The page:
Terracotta paving led through a low-maintenance garden of native plants to the front door of a two-storeyed concrete box stuccoed to match the enclosing walls. The path continued around the house to a star-shaped swimming pool, a Jacuzzi and a pergola with an even better north-facing view than the one from Glaze's apartment. The same key gave entry to the back door. A smaller, iridescent blue key disconnected the alarm.

The lounge, which occupied the entire rear of the house, was blessed with six-metre high windows offering a view across Laguna Bay. Impossible to heat in winter and a hot-house in summer. Bright yellow walls bore two ridiculously large, psychedelic abstractions. Scattered, brightly patterned rugs supported gleaming chrome and leather armchairs and matching coffee tables. Kitchen and dining areas continued the extravagance. A chrome-plated staircase with transparent steps, probably made from the same stuff as Max's dome, led to a mezzanine gallery containing doors to three bedrooms and bathrooms all designed to impress. Despite myself, I was impressed.

Jon's face crinkled into a question. 'Why would anyone live in a warehouse like this? With all his money, why didn't he build something like your place? The man's mad.'

If I had ever wondered what I saw in the guy, I wondered no more. 'I suppose everyone tells you you've excellent taste?'

He was genuinely perplexed. 'No. I want my home to be cosy. This is as bad as the tent place.' He shook his head and turned to a sweating, mumbling, yellow-tinged Glaze. 'What's the matter?'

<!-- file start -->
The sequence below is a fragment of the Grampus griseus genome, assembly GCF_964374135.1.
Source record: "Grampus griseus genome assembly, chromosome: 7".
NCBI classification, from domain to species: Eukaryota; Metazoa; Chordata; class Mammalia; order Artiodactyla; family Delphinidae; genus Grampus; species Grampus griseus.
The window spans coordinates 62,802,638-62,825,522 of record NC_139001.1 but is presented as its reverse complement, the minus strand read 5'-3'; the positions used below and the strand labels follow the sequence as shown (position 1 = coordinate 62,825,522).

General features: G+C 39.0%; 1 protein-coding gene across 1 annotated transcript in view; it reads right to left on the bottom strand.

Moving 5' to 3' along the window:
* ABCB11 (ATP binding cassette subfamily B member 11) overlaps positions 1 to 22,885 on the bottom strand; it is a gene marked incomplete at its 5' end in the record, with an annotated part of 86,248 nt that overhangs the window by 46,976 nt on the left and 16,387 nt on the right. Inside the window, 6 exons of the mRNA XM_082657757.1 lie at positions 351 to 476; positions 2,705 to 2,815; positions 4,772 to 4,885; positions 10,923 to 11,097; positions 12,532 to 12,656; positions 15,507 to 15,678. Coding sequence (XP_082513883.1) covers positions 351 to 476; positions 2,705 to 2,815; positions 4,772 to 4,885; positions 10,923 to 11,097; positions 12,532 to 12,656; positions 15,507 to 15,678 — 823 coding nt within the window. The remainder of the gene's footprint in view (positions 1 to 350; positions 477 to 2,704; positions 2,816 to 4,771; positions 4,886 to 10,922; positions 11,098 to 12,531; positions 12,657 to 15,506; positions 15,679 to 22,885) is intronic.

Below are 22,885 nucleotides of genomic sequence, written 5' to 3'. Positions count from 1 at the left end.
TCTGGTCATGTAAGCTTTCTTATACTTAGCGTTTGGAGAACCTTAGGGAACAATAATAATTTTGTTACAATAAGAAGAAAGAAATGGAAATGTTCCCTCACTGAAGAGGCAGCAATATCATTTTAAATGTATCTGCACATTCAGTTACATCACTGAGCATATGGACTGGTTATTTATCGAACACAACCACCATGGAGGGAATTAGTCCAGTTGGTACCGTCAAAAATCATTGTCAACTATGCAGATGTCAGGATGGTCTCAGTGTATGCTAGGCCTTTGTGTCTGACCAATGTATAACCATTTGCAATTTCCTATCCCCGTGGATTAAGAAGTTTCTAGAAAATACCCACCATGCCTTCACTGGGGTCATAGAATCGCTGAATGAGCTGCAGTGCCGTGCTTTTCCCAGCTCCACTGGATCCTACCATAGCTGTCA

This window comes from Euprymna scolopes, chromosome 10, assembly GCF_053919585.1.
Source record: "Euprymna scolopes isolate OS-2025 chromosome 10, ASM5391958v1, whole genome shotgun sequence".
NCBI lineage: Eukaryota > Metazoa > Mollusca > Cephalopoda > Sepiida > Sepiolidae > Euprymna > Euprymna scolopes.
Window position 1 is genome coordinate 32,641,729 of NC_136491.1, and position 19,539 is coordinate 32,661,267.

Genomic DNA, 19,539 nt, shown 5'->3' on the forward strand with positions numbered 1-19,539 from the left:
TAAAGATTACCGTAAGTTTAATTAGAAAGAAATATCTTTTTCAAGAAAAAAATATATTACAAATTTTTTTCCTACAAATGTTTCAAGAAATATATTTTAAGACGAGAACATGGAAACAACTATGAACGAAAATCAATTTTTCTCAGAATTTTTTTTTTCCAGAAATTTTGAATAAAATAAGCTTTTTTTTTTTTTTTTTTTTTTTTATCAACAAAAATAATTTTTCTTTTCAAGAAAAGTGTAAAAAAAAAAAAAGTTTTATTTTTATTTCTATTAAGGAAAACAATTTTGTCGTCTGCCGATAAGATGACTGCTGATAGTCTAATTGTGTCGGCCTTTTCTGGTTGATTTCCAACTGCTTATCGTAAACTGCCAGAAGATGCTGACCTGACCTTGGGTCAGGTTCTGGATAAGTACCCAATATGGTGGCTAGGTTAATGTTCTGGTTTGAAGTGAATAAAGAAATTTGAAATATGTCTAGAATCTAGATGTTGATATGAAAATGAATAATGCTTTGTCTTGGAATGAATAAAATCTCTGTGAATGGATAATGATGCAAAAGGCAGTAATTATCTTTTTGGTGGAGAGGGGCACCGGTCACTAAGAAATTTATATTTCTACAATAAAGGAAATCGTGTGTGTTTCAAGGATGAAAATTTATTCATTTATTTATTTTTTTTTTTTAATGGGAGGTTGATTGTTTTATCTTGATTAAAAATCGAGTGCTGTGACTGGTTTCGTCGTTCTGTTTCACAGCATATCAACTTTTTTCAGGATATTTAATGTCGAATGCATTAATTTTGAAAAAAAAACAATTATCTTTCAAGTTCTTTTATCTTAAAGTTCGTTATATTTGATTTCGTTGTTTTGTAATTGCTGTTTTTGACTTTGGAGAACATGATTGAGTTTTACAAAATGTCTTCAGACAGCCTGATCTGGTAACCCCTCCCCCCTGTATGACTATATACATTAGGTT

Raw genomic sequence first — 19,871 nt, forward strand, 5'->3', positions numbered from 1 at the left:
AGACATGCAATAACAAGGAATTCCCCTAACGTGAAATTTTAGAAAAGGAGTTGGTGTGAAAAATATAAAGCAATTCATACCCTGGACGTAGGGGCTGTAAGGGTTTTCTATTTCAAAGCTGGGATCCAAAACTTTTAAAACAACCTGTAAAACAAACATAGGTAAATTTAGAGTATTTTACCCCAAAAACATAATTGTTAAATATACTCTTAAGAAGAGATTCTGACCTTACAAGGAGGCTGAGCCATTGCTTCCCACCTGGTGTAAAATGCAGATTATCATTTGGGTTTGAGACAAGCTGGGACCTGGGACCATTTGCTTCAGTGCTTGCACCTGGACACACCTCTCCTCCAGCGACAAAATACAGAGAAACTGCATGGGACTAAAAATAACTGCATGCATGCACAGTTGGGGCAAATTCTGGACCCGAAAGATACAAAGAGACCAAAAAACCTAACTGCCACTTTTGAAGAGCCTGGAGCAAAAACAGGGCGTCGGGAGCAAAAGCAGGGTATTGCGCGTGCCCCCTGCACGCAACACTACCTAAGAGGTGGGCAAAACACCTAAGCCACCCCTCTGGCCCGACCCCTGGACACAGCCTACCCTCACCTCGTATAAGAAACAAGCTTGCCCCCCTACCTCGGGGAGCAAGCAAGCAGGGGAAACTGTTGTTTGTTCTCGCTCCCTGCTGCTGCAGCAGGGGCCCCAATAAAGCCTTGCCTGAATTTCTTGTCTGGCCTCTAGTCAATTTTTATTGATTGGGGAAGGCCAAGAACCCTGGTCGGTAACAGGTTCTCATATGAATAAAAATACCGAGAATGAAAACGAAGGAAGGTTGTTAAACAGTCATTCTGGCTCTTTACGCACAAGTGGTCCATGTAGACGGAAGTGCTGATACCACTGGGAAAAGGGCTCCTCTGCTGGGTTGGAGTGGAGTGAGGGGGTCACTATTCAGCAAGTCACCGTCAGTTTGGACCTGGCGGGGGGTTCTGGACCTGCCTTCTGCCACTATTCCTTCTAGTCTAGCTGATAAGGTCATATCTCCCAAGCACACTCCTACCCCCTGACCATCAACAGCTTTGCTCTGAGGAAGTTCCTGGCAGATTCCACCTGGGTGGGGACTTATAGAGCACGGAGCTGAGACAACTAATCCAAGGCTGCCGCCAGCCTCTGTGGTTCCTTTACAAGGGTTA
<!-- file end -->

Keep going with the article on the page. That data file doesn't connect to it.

'If MacFife finds us here he'll kill us.'

'I know.'

'Then why…?'

'Where's the safe?'

'In his office, but I don't know the combination – I swear I don't.'

The office adjoined the second bedroom. On Glaze's instructions we rolled back the leather armchair and lifted the carpet to expose a circular metal lid about forty centimetres in diameter, containing a digital combination lock. I checked the desk drawers, cupboards, bookshelf - nothing useful. Jon flicked through MacFife's wallet and spread the contents over the floor.

'I went through this yesterday and noticed something that made no sense, but now I wonder. What d'you reckon?' He opened the wallet wide and placed it beside the collection of cards and cash.

'Can't see anything.'

'Look carefully.'

I picked it up and couldn't resist stroking the soft, hand-tooled leather, embossed with tiny gold fleur-de-lis. Inside was the conventional layout, a zipped pocket for notes, another open pocket, and two smaller pockets each side of the fold for credit cards. Jon pointed to a spot, and then I realised what he meant. Small dots had been marked with ballpoint on the edges of all six pockets. Seven on the zip pocket, one on the next, three on the outer left, eight on the inner left, five on the inner right and two on the outer right pocket. I punched seven, one, three, eight, five, and two, on the combination.

'That's not it.'

'Reverse order?'



'No go.'

'Write the numbers down in the same order as you tried first, that's the most logical.'

I did, and stared at them without any blinding light of comprehension. It was Glaze who suggested it might be the numerical equivalent of the first letters of each number S, the first letter of seven, is the nineteenth letter of the alphabet, so nineteen, O is the fifteenth giving us fifteen, then twenty, five, six, and another twenty. That made ten numbers. No response from the lock.

'Does MacFife have his fortune told?' Jon asked.

Glaze's mouth dropped open. 'How'd you know? He goes to a tarot woman once a month.'

'It figures. Overconfident bastards like him usually imagine they've got the protection of supernatural forces. He's probably used cabbalistic numbers.

'What do you mean?'